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Texas just shut Tesla down on the state level

Tesla CEO Elon Musk is determined to win the dealership fight by any means necessary -- even going to the feds.

A new report from Automotive News says Musk may take the dealership fight to the federal level since working at the state level hasn't been completely successful.

Here's the deal: Musk believes that auto dealerships don't do a very good job at selling specialty cars like Tesla's high-end electric vehicles (Roadster, Model S). Hence, he's looking to run his own Tesla stores around the U.S. where he believes his cars will get a fair shot at being sold. 

However, auto dealerships are fighting back. If Tesla were to succeed at opening its own dealerships, other automakers could try to do the same. The National Automobile Dealers Association (NADA) said that dealerships are necessary to ensure competitive prices for customers, and that it will continue to defend franchise and consumer laws in the states.

While Tesla has been able to fight off auto dealership assaults in some states -- like North Carolina -- it has had a more difficult time in others, like Texas. The state has laws that protect the franchise dealership system where car manufacturers are not allowed to run and own dealerships -- and Texas isn't looking to budge on that issue.


Musk has worked quite a bit to eliminate the conventional dealership model for his cars in Texas, going as far as supporting a recent Texas bill called House Bill 3351, which would allow distributors and manufacturers of electric vehicles (EVs) only to sell directly to customers without the use of dealerships. He also offered to build a second manufacturing plant in Texas, and is even trying to appeal to Texas consumers by discussing a design for an electric pickup truck that would be stronger than any current gasoline truck.

Tesla made a case before the state legislature this past session that Tesla should be one exception to the state laws, and be allowed to sell its cars to the public directly. The state legislature blew it off without even taking a vote, and that was that. According to NPR's State Impact, the reason was because Tesla failed to lobby as much as the dealership associations. Tesla spent about $345,000 in lobbying while dealerships spent about $780,000.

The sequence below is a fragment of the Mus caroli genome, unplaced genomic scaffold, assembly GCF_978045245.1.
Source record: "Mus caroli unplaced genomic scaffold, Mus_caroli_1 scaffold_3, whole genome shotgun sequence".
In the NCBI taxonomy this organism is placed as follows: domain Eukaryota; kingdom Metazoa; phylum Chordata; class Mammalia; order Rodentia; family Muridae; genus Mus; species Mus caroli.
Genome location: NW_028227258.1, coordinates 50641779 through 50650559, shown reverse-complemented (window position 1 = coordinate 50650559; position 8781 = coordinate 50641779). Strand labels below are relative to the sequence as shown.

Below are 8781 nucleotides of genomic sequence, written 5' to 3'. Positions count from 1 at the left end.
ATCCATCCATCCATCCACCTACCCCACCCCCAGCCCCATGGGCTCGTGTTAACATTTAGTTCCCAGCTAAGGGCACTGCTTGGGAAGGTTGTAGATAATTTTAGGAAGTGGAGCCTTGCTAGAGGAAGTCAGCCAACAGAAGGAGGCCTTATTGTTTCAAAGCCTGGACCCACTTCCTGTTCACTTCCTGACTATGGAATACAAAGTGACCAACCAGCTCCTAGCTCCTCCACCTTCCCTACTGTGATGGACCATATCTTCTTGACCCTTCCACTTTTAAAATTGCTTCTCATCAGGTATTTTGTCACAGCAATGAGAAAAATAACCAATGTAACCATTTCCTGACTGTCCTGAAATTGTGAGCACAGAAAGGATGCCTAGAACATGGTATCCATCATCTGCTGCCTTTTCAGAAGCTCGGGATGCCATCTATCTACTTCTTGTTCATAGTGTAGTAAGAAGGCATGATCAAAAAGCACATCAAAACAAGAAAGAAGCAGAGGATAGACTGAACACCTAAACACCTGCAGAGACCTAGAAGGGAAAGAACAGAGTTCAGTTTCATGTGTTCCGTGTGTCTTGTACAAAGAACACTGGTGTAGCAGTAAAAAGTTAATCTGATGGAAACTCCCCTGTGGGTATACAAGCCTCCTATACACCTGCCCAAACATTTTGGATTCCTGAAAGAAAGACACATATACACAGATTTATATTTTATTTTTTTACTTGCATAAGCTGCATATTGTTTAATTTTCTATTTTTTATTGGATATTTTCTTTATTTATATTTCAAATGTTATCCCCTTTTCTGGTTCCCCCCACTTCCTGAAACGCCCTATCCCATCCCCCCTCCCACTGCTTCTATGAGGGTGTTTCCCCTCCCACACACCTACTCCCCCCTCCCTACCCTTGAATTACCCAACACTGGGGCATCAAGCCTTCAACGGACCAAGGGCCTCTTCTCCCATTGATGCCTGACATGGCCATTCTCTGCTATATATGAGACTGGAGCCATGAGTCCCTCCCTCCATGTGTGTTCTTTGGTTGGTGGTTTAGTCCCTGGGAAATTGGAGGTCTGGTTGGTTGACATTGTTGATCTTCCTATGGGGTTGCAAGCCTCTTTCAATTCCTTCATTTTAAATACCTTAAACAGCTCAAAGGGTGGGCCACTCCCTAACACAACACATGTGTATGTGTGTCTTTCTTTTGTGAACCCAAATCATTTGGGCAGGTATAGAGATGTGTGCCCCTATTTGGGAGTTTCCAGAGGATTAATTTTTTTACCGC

Texas isn't alone in attempting to keep Tesla at bay. New York, Massachusetts and others have attempted to shut down Tesla's stores as well. 

With that, Musk is looking into taking his fight to the federal level in order to bypass each state's restrictions. Musk may lobby Congress or file a federal claim saying that the state laws banning Tesla-owned dealerships are unconstitutional. 

Musk said in April that he'd be willing to make the fight a federal battle. 

"If we're seeing nonstop battles at the state level, rather than fight 20 different state battles, I'd rather fight one federal battle," said Musk.

Sources: Automotive News [1], [2]



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RE: Nope
By Motoman on 9/18/2013 5:38:09 PM , Rating: 2
Where in the f%ck do you get the idea that dealers would have to sell cars for no profit?

If GM/Ford/et al wanted to remain in the dealer-centric model, then their cars would all get sold via dealers, and the dealers would make money. The point isn't that dealership employees don't deserve to make a living - the point is that the assertion that dealerships are "necessary to provide price competition" is f%cking retarded.

As I have already noted, dealerships serve useful purposes for distributing inventory, and providing access to warranty services and of course regular maintenance and repair.

If GM et al decided to sell directly to consumers, like Tesla does (and like vast numbers of manufacturers in other industries), then maybe things change at dealerships. Maybe all GM cars sell at a fixed rate, and all dealerships get a fixed % of that sale when the car comes out of their inventory...just to think of one example. Or maybe the dealership model stays the same, and dealers try to compete for car sales based on out-servicing the customer. Ooooo...scary idea - gaining customers by providing better service.

Ultimately GM et al would still need the dealer networks - they can't possibly function without them. They *have* to have the inventory distribution, and they *have* to have the availability of warranty services. If stuff changes, the industry will change with it, and dealerships won't be going anywhere.

Only the a$$-smackingly stupid idea that dealerships keep costs down for consumers.


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